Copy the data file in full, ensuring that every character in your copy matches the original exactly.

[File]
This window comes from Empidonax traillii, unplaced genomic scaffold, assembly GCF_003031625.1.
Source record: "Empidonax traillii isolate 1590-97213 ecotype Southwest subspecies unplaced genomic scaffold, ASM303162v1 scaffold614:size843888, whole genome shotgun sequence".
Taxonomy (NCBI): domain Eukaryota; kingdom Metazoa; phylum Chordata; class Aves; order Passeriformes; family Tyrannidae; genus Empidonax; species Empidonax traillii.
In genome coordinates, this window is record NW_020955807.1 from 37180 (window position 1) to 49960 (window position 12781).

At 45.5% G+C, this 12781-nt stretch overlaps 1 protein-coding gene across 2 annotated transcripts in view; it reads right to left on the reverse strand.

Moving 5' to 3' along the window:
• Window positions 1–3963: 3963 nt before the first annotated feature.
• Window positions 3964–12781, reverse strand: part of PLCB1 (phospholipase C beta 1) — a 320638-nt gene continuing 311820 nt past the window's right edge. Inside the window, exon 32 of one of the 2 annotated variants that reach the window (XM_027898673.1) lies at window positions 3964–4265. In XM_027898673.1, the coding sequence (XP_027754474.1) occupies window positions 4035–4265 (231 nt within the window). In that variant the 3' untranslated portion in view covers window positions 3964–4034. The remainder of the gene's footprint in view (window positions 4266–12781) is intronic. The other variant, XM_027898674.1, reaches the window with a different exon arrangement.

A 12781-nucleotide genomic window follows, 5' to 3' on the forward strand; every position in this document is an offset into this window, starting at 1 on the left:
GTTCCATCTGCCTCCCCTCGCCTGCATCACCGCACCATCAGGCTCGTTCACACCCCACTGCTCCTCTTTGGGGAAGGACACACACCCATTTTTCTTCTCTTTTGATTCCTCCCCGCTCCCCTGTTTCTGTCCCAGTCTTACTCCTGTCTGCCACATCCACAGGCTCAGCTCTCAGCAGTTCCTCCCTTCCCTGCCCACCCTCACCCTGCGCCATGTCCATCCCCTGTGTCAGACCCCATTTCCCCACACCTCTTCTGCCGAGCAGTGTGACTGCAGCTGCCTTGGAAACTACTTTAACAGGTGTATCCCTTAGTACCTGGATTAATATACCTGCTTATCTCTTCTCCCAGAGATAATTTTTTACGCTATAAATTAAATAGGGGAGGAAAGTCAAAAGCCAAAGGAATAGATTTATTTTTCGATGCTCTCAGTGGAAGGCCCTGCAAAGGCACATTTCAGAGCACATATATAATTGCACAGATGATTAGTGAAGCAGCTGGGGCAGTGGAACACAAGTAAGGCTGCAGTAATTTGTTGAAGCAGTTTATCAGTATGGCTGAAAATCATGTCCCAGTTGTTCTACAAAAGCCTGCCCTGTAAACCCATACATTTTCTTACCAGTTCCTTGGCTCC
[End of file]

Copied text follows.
This window comes from Empidonax traillii, unplaced genomic scaffold, assembly GCF_003031625.1.
Source record: "Empidonax traillii isolate 1590-97213 ecotype Southwest subspecies unplaced genomic scaffold, ASM303162v1 scaffold614:size843888, whole genome shotgun sequence".
Taxonomy (NCBI): domain Eukaryota; kingdom Metazoa; phylum Chordata; class Aves; order Passeriformes; family Tyrannidae; genus Empidonax; species Empidonax traillii.
In genome coordinates, this window is record NW_020955807.1 from 37180 (window position 1) to 49960 (window position 12781).

At 45.5% G+C, this 12781-nt stretch overlaps 1 protein-coding gene across 2 annotated transcripts in view; it reads right to left on the reverse strand.

Moving 5' to 3' along the window:
• Window positions 1–3963: 3963 nt before the first annotated feature.
• Window positions 3964–12781, reverse strand: part of PLCB1 (phospholipase C beta 1) — a 320638-nt gene continuing 311820 nt past the window's right edge. Inside the window, exon 32 of one of the 2 annotated variants that reach the window (XM_027898673.1) lies at window positions 3964–4265. In XM_027898673.1, the coding sequence (XP_027754474.1) occupies window positions 4035–4265 (231 nt within the window). In that variant the 3' untranslated portion in view covers window positions 3964–4034. The remainder of the gene's footprint in view (window positions 4266–12781) is intronic. The other variant, XM_027898674.1, reaches the window with a different exon arrangement.

A 12781-nucleotide genomic window follows, 5' to 3' on the forward strand; every position in this document is an offset into this window, starting at 1 on the left:
GTTCCATCTGCCTCCCCTCGCCTGCATCACCGCACCATCAGGCTCGTTCACACCCCACTGCTCCTCTTTGGGGAAGGACACACACCCATTTTTCTTCTCTTTTGATTCCTCCCCGCTCCCCTGTTTCTGTCCCAGTCTTACTCCTGTCTGCCACATCCACAGGCTCAGCTCTCAGCAGTTCCTCCCTTCCCTGCCCACCCTCACCCTGCGCCATGTCCATCCCCTGTGTCAGACCCCATTTCCCCACACCTCTTCTGCCGAGCAGTGTGACTGCAGCTGCCTTGGAAACTACTTTAACAGGTGTATCCCTTAGTACCTGGATTAATATACCTGCTTATCTCTTCTCCCAGAGATAATTTTTTACGCTATAAATTAAATAGGGGAGGAAAGTCAAAAGCCAAAGGAATAGATTTATTTTTCGATGCTCTCAGTGGAAGGCCCTGCAAAGGCACATTTCAGAGCACATATATAATTGCACAGATGATTAGTGAAGCAGCTGGGGCAGTGGAACACAAGTAAGGCTGCAGTAATTTGTTGAAGCAGTTTATCAGTATGGCTGAAAATCATGTCCCAGTTGTTCTACAAAAGCCTGCCCTGTAAACCCATACATTTTCTTACCAGTTCCTTGGCTCC